To me, this just indicates that you aren't familiar with what the human element of modern electronic music is. I definitely understand where you're coming from with trance, I'm not the genre's biggest fan either, but there are certainly methods and techniques of production that give artists unique characteristics. "EDM" that doesn't sound like it was produced by an artist with some sort of vision or goal in mind is simply bad EDM. It's extremely obvious when someone releases a by-the-numbers boring dance track, it's the same thing as the awful pop that plays on the radio.

Anyway, my point is: even music with "repetitive structural patterns overlaid on similar timbres" cannot be replicated with any genuineness by computers. Not yet, and probably not for a very long time. We, as people, can sense the insincerity. Now, if the goal is literally to have repetitive background noise with no real melody or structure then sure we can certainly already do that. But I also would not call that music in the true sense of the word.


Ah, good find of the github link! I imported it into glitch so I could see it run: https://honey-climb.glitch.me/


Original dev here. I'm actually working on something like this, too. :)


Here's the final 3d project, Big Planet Procedural: http://alanluo.com/procgen/final.html


Hi guys! Original dev here. I'm you guys enjoyed it! I had no idea this was x-posted to Hackernews, but I noticed a surge in hits on my site and so I investigated. I'm working on an expanded version of this currently. Let me know if you have any other thoughts or questions!


A Response: "After Alan Luo" [http://imgur.com/fmt1Kib]

Being an Artist with a background in technology I can't help but appreciate this differently than I believe intended. I've been thinking a lot recently about the boundries of what is and isn't art in regards to technology (up to and including the division of Arts and Sciences at the Academic level) and feel like I need to say something about the use of the word Art here.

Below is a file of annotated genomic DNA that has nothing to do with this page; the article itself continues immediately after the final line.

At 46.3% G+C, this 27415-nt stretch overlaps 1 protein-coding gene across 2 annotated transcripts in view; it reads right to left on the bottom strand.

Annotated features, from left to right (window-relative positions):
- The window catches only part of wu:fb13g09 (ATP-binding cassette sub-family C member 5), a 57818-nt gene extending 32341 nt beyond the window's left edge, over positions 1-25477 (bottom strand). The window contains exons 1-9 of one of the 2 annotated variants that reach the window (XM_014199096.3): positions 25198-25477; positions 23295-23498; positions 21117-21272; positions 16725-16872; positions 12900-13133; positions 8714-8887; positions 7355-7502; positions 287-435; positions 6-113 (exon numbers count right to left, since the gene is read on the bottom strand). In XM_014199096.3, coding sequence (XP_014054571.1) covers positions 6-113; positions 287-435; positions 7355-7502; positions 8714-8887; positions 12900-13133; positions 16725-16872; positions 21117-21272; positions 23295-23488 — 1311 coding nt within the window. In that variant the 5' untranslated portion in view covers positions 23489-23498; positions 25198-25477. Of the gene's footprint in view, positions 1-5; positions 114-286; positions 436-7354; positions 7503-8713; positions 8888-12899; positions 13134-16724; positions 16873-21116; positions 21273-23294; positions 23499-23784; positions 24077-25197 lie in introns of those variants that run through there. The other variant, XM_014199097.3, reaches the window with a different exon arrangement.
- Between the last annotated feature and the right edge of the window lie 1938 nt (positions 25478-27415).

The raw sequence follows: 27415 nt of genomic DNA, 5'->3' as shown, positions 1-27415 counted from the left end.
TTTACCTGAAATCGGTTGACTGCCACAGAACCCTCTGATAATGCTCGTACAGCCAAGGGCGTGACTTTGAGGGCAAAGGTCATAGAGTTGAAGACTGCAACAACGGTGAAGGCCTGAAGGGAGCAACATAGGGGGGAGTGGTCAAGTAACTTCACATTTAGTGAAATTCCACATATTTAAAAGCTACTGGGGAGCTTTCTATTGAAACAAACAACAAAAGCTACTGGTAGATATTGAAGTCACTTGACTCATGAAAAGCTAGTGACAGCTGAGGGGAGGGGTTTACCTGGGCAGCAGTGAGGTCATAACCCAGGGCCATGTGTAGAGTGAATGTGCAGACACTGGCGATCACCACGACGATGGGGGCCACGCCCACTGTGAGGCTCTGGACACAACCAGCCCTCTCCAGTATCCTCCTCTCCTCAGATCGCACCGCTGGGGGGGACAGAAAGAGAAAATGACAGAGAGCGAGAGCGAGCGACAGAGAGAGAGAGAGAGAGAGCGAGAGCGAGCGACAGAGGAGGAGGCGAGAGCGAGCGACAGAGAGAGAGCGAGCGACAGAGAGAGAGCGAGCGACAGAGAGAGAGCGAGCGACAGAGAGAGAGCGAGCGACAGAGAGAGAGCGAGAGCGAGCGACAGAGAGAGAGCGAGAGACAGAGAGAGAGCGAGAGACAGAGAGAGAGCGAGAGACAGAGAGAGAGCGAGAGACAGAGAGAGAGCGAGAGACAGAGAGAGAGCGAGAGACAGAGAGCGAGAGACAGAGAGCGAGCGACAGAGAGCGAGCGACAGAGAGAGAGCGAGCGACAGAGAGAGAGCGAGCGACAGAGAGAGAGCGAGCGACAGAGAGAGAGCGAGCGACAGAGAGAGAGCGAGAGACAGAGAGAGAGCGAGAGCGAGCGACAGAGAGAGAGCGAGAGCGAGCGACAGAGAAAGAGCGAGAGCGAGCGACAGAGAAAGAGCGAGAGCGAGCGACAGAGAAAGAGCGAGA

To me, the Art is your unique contribution to the Art World, which is always the aspect of the work the Artist puts their heart into the most. Unless someone really picks up this tool as their medium of choice and makes true Art with it, the Art to see here will always be the code Alan Luo has writen. Code is poetry and deserves every bit as much respect as forms of it like concrete poetry, where things like indentation matter. It just kind of irks me to see Art get demeaned by people I would consider Artists if they reframed their work.


Hey! Original creator here. Thank you for your thoughtful reply. I think you bring up some very interesting ideas.

With the rise of the likes of Google's Magenta project, the use of the word 'art' is brought into question, just as you mention. So as the original dev, I'd like to give my two cents.

I do not consider the outputs of this program as 'art.' Whether or not the code is art is an entirely different question that I don't think is really important to address.

The documentation was a little hastily assembled for a deadline, so the following sentiment is not reflected in it, but the purpose of this project was never to create 'art' with code, it was to demonstrate that there exists a bridge between creativity and code. For me, the output of this program is not art in itself. However, I have used the output as a place to draw inspiration for other pieces of work that I would consider art. In this case, I use the program as an infinite source of inspiration rather than as the art itself.

By the way, I may write a blog entry about this topic in the future. You've brought up very interesting ideas. :)


The HTML5-powered renderer: https://alan-luo.github.io/planetprocedural/


This is great. It gets across some really useful concepts, without seeming inaccessible, by having some uber finished shiney 3d render in it.